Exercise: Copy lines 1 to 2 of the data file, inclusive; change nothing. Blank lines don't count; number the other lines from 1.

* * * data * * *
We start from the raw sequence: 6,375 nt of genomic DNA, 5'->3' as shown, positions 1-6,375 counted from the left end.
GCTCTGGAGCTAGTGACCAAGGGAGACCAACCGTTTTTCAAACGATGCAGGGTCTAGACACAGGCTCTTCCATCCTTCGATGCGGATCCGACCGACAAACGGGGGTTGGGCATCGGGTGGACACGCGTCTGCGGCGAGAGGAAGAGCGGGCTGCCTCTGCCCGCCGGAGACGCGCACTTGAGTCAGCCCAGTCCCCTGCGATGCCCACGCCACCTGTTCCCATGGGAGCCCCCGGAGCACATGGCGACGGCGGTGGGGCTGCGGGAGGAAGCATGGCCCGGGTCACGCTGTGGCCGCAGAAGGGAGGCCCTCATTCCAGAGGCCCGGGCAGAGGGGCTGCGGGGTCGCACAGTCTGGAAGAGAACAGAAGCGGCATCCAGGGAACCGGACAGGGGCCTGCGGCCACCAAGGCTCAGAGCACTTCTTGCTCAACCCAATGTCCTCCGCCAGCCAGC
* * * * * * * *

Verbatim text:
We start from the raw sequence: 6,375 nt of genomic DNA, 5'->3' as shown, positions 1-6,375 counted from the left end.
GCTCTGGAGCTAGTGACCAAGGGAGACCAACCGTTTTTCAAACGATGCAGGGTCTAGACACAGGCTCTTCCATCCTTCGATGCGGATCCGACCGACAAACGGGGGTTGGGCATCGGGTGGACACGCGTCTGCGGCGAGAGGAAGAGCGGGCTGCCTCTGCCCGCCGGAGACGCGCACTTGAGTCAGCCCAGTCCCCTGCGATGCCCACGCCACCTGTTCCCATGGGAGCCCCCGGAGCACATGGCGACGGCGGTGGGGCTGCGGGAGGAAGCATGGCCCGGGTCACGCTGTGGCCGCAGAAGGGAGGCCCTCATTCCAGAGGCCCGGGCAGAGGGGCTGCGGGGTCGCACAGTCTGGAAGAGAACAGAAGCGGCATCCAGGGAACCGGACAGGGGCCTGCGGCCACCAAGGCTCAGAGCACTTCTTGCTCAACCCAATGTCCTCCGCCAGCCAGC